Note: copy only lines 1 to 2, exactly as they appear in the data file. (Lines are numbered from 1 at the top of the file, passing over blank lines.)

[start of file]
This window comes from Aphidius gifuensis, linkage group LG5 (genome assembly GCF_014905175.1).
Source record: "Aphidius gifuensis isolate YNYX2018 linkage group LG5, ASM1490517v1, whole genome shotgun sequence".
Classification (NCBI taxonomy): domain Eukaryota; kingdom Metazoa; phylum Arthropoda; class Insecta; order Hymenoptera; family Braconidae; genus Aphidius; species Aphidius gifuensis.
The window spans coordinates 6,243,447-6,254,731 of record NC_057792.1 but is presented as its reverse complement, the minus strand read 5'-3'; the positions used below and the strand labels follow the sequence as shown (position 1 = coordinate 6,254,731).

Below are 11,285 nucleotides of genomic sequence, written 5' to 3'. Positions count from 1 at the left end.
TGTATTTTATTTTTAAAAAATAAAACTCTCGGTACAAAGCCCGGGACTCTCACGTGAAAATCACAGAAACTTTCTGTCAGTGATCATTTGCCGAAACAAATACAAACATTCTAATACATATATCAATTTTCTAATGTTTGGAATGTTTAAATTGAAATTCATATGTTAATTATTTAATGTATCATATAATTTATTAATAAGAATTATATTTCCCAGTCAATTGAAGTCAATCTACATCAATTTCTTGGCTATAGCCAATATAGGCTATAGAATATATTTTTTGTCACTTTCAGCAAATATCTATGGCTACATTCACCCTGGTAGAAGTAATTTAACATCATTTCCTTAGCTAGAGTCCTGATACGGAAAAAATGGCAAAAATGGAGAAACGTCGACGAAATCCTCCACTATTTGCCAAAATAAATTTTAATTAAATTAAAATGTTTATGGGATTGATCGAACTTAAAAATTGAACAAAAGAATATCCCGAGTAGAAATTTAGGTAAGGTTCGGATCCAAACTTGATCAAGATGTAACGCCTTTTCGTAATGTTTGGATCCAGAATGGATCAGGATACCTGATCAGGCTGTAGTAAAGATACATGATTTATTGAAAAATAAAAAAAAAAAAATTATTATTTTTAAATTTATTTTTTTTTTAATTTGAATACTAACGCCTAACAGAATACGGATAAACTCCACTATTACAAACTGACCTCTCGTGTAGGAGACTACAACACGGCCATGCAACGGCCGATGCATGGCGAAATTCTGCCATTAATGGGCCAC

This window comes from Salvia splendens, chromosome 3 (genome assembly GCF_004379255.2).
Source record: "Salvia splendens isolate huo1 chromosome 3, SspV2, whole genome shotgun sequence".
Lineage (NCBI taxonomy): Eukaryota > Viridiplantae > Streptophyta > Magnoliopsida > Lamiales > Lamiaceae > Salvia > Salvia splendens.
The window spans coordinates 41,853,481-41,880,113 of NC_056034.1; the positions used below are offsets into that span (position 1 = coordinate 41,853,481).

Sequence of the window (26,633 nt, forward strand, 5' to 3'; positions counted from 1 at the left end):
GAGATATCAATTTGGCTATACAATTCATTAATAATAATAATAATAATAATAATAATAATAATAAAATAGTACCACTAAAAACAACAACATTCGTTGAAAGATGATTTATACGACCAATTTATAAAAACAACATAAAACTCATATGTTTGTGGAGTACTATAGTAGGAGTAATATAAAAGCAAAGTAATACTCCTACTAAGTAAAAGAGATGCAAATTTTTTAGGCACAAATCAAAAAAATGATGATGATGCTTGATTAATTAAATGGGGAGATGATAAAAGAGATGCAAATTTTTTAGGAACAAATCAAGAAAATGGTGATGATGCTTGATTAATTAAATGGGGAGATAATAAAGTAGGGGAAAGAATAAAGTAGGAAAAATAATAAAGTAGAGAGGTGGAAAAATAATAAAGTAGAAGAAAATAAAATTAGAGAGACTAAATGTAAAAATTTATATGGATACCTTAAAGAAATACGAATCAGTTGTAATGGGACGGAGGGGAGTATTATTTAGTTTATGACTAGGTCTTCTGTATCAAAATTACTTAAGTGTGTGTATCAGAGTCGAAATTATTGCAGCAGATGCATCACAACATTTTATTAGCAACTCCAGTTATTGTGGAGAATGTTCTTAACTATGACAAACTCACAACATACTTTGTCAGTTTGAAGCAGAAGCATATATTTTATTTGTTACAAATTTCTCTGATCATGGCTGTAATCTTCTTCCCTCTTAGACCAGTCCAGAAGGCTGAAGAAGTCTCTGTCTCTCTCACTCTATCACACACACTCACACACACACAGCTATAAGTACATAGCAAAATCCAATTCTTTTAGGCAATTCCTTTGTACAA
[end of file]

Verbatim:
This window comes from Aphidius gifuensis, linkage group LG5 (genome assembly GCF_014905175.1).
Source record: "Aphidius gifuensis isolate YNYX2018 linkage group LG5, ASM1490517v1, whole genome shotgun sequence".